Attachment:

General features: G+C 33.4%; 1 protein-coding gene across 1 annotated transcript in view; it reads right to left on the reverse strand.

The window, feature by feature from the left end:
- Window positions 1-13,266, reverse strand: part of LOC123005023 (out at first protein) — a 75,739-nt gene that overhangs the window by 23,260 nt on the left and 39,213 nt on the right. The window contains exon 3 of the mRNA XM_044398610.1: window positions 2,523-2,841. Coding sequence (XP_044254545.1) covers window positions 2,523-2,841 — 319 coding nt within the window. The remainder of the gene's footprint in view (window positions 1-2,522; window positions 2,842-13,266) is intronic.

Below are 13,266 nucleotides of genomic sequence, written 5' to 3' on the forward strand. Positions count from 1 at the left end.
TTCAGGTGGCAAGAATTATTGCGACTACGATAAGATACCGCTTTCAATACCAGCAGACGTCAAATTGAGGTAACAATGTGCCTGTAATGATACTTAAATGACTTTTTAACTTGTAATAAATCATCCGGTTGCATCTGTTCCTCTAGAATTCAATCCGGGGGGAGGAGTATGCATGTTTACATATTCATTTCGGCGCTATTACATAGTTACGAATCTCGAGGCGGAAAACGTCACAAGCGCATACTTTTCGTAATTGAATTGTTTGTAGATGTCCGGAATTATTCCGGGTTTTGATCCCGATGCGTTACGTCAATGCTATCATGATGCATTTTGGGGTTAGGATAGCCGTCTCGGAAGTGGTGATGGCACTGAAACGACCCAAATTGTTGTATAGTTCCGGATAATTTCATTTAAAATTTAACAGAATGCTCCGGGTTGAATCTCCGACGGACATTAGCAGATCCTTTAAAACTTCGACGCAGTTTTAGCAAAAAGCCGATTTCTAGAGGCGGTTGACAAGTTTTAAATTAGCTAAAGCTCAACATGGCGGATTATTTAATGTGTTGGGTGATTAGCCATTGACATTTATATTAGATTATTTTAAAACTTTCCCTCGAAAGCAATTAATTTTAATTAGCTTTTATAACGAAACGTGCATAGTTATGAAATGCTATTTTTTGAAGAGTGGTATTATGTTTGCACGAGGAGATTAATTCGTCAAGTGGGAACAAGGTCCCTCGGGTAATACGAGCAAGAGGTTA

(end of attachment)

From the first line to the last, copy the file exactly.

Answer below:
General features: G+C 33.4%; 1 protein-coding gene across 1 annotated transcript in view; it reads right to left on the reverse strand.

The window, feature by feature from the left end:
- Window positions 1-13,266, reverse strand: part of LOC123005023 (out at first protein) — a 75,739-nt gene that overhangs the window by 23,260 nt on the left and 39,213 nt on the right. The window contains exon 3 of the mRNA XM_044398610.1: window positions 2,523-2,841. Coding sequence (XP_044254545.1) covers window positions 2,523-2,841 — 319 coding nt within the window. The remainder of the gene's footprint in view (window positions 1-2,522; window positions 2,842-13,266) is intronic.

Below are 13,266 nucleotides of genomic sequence, written 5' to 3' on the forward strand. Positions count from 1 at the left end.
TTCAGGTGGCAAGAATTATTGCGACTACGATAAGATACCGCTTTCAATACCAGCAGACGTCAAATTGAGGTAACAATGTGCCTGTAATGATACTTAAATGACTTTTTAACTTGTAATAAATCATCCGGTTGCATCTGTTCCTCTAGAATTCAATCCGGGGGGAGGAGTATGCATGTTTACATATTCATTTCGGCGCTATTACATAGTTACGAATCTCGAGGCGGAAAACGTCACAAGCGCATACTTTTCGTAATTGAATTGTTTGTAGATGTCCGGAATTATTCCGGGTTTTGATCCCGATGCGTTACGTCAATGCTATCATGATGCATTTTGGGGTTAGGATAGCCGTCTCGGAAGTGGTGATGGCACTGAAACGACCCAAATTGTTGTATAGTTCCGGATAATTTCATTTAAAATTTAACAGAATGCTCCGGGTTGAATCTCCGACGGACATTAGCAGATCCTTTAAAACTTCGACGCAGTTTTAGCAAAAAGCCGATTTCTAGAGGCGGTTGACAAGTTTTAAATTAGCTAAAGCTCAACATGGCGGATTATTTAATGTGTTGGGTGATTAGCCATTGACATTTATATTAGATTATTTTAAAACTTTCCCTCGAAAGCAATTAATTTTAATTAGCTTTTATAACGAAACGTGCATAGTTATGAAATGCTATTTTTTGAAGAGTGGTATTATGTTTGCACGAGGAGATTAATTCGTCAAGTGGGAACAAGGTCCCTCGGGTAATACGAGCAAGAGGTTA